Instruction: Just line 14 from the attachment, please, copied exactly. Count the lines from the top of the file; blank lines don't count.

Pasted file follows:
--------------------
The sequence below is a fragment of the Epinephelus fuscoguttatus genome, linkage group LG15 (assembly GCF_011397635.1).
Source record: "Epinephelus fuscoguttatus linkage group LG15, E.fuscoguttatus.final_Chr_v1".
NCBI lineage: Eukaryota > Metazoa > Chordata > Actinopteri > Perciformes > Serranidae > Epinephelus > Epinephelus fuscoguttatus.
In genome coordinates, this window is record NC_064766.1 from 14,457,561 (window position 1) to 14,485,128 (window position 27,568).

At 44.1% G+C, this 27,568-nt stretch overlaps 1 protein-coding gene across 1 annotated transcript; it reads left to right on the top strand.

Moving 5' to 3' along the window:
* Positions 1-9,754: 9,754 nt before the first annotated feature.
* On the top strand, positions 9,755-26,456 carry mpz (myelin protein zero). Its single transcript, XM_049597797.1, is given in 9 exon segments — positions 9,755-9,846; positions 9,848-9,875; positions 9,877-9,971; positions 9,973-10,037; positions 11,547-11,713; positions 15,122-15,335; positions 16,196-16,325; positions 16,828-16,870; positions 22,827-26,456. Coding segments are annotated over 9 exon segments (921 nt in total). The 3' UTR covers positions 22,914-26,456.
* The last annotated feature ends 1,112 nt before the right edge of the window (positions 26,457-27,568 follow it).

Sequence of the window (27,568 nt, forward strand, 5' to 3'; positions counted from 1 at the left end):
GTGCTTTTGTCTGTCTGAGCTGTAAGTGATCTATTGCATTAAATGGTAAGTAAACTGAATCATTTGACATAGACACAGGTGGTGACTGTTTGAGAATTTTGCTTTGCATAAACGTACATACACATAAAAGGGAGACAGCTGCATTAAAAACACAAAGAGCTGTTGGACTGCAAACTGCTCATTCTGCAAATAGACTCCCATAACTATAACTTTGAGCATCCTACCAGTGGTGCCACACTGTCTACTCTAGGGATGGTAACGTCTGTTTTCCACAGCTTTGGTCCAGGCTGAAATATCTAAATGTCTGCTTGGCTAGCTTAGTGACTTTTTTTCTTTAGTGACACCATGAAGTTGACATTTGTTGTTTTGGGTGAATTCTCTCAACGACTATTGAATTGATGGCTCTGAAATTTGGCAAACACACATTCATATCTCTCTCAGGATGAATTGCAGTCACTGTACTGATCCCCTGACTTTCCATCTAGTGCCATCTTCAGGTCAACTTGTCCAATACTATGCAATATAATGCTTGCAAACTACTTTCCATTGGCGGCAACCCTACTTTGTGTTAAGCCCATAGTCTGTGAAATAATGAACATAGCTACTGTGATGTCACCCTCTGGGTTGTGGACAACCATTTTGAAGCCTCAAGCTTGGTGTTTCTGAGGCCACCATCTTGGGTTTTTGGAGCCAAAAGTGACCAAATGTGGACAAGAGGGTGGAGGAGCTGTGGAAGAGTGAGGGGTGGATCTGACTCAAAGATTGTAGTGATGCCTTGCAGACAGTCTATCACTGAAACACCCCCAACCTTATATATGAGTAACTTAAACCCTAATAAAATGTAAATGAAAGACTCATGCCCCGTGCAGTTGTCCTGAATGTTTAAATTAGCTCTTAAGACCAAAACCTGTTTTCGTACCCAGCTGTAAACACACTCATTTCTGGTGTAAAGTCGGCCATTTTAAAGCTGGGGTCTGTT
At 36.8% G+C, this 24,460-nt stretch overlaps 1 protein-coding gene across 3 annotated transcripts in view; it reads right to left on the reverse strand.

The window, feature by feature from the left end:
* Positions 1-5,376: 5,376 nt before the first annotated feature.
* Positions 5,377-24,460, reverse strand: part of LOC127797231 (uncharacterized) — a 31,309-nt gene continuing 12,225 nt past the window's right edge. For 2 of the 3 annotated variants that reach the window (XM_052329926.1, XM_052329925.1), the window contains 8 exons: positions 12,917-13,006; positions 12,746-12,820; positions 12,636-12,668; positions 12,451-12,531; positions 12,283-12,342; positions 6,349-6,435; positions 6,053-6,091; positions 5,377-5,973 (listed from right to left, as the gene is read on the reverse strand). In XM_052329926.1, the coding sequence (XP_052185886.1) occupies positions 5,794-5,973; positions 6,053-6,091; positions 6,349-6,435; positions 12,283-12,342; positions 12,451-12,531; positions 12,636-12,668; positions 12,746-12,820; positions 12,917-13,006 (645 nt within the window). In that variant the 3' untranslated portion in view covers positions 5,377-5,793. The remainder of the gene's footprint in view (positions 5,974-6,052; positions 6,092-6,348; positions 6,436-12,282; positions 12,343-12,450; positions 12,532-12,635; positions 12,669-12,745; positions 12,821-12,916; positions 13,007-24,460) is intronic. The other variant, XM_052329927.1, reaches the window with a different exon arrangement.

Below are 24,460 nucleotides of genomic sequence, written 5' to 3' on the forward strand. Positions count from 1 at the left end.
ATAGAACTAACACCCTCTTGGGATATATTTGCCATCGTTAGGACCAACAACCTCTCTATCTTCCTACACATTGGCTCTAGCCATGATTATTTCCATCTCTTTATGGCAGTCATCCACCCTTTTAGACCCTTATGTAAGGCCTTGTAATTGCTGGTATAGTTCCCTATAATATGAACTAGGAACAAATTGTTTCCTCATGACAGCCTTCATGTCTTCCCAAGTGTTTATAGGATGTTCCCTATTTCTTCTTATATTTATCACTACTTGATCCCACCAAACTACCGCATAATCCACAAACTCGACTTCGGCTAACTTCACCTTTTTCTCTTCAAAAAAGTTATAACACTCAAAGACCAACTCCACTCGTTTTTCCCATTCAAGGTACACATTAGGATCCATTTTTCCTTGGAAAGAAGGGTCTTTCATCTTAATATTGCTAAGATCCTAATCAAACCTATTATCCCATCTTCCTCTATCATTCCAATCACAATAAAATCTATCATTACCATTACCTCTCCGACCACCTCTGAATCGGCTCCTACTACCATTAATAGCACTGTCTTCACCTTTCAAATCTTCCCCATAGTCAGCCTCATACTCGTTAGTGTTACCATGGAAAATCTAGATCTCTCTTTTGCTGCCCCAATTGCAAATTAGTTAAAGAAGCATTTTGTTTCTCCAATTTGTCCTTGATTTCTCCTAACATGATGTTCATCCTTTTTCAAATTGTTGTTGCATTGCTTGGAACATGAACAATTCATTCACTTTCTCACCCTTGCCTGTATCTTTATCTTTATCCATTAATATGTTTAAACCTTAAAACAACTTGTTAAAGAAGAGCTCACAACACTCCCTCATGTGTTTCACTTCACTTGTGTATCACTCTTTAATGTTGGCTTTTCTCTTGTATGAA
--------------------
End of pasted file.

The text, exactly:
* Positions 1-5,376: 5,376 nt before the first annotated feature.